Verizon, which is also acquiring some spectrum from T-Mobile and Leap Wireless, which runs the regional prepaid carrier Cricket, said it would serve 30 percent of the population covered by all the spectrum it plans to acquire as part of this deal within three years. And within seven years, it will cover 70 percent of the population living in areas where these spectrum licenses could offer service.

Verizon's commitment to data roaming will be for five years, according to the filing.

This isn't the first time Verizon has voluntarily agreed to concessions in order to get this deal completed. The company responded to critics who said Verizon would control too much wireless spectrum by buying the cable companies licenses by offering to sell off blocks of its existing spectrum assets.

In the spring, it announced a plan to sell wireless spectrum in the 700MHz band in the A and B blocks. And then in June it struck a deal with T-Mobile to sell some of its AWS spectrum.The deal also allowed Verizon to swap some of its licenses for licenses T-Mobile held in certain markets.

Verizon appears to have struck the deal with T-Mobile in response to concerns the FCC had with the deal as it was reviewing the spectrum license transfer. And the company took it upon itself to structure a swap on its own rather than be forced through an FCC-mandated divestiture of the spectrum.

Officials at the FCC have acknowledged that Verizon's handling of this issue was somewhat unusual. But the agency seems pleased that Verizon came up with an innovative solution to the problem.

Now it seems Verizon is once again trying to make concessions instead of being forced to do so.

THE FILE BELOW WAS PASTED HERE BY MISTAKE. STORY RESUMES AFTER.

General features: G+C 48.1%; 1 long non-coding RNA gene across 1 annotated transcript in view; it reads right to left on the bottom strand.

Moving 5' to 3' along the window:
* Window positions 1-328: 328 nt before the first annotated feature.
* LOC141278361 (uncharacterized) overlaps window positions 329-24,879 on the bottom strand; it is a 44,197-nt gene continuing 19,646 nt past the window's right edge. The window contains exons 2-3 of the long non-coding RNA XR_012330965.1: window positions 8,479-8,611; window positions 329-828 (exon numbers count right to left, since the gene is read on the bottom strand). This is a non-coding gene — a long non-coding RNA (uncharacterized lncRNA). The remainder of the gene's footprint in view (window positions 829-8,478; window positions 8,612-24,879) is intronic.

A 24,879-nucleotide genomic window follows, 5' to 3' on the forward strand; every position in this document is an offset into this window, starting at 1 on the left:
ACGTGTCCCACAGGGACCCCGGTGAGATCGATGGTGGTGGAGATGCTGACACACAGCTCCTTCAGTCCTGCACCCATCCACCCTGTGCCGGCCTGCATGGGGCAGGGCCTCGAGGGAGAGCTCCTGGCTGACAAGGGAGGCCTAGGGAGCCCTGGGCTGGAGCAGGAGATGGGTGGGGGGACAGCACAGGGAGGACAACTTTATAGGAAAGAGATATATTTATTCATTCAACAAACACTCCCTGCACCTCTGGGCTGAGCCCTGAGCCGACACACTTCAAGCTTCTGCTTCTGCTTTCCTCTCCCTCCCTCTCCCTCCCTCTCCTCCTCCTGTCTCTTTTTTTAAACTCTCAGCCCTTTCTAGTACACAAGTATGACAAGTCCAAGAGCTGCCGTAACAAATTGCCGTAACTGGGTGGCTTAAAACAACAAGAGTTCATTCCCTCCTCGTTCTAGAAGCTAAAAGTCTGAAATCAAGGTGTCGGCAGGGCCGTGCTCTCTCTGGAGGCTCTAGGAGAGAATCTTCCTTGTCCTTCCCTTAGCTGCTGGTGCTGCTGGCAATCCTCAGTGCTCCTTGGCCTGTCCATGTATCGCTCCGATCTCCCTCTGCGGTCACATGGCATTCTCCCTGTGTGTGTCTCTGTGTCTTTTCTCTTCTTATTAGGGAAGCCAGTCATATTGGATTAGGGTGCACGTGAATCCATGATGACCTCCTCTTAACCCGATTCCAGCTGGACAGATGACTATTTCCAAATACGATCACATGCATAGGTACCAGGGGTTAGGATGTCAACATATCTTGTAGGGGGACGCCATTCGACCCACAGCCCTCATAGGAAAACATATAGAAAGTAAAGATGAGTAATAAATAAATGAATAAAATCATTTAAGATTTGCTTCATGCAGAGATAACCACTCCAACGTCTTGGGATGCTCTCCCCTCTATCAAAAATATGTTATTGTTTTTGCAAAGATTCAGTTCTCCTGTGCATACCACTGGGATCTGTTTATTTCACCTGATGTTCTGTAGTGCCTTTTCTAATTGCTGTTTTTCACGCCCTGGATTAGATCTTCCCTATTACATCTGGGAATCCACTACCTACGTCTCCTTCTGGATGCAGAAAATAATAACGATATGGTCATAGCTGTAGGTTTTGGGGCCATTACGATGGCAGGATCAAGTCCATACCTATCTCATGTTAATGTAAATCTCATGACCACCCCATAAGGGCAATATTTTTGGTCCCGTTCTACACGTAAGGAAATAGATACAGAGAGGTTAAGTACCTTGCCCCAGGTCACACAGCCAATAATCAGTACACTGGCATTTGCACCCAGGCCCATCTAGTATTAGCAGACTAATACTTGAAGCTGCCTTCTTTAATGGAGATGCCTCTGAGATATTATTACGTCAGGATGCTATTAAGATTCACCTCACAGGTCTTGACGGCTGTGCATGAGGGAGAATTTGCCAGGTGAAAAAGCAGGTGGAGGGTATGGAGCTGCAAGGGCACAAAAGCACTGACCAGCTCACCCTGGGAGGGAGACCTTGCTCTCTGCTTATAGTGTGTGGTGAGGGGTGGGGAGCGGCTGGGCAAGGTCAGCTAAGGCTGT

FCC Chairman Julius Genachowski seems happy with the efforts Verizon has made thus far. And he's circulated an order to the other four commissioners recommending that the deal be approved. He said in a statement after the DOJ announced its settlement with Verizon and the cable companies over the commercial arrangements that the "modified transaction will promote the public interest and benefit consumers in several ways." Calling Verizon's voluntary divestiture of spectrum to T-Mobile "unprecedented," he said he would urge his colleagues to approve the license transfer.

"Approval of the substantially modified transaction will promote the public interest and benefit consumers in several ways," he said. "(Most importantly,) it will put approximately 20 megahertz of prime spectrum -- spectrum that has gone unused for too long -- quickly to work across the country, benefiting consumers and the marketplace."

The five FCC commissioners must vote on the spectrum transfer in order for the deal to be finalized. And in all likelihood they'll approve the transaction. But the big question is whether the spectrum divestiture to T-Mobile, and Verizon's promise to speed up network deployment and allow for data roaming, will be enough. There's a chance the FCC could include other conditions.

Critics of the deal say they're pleased with the changes negotiated through the DOJ settlement, but they're hoping the FCC will also put conditions on the merger that they expect will preserve competition.

"The Department of Justice has addressed some of the worst parts of this transaction," Senator Al Franken (D-Minn.) said in a statement. "But I don't think it has gone far enough. The FCC needs to stand up for consumers and address the lack of competition for high-speed broadband before it votes to approve this deal."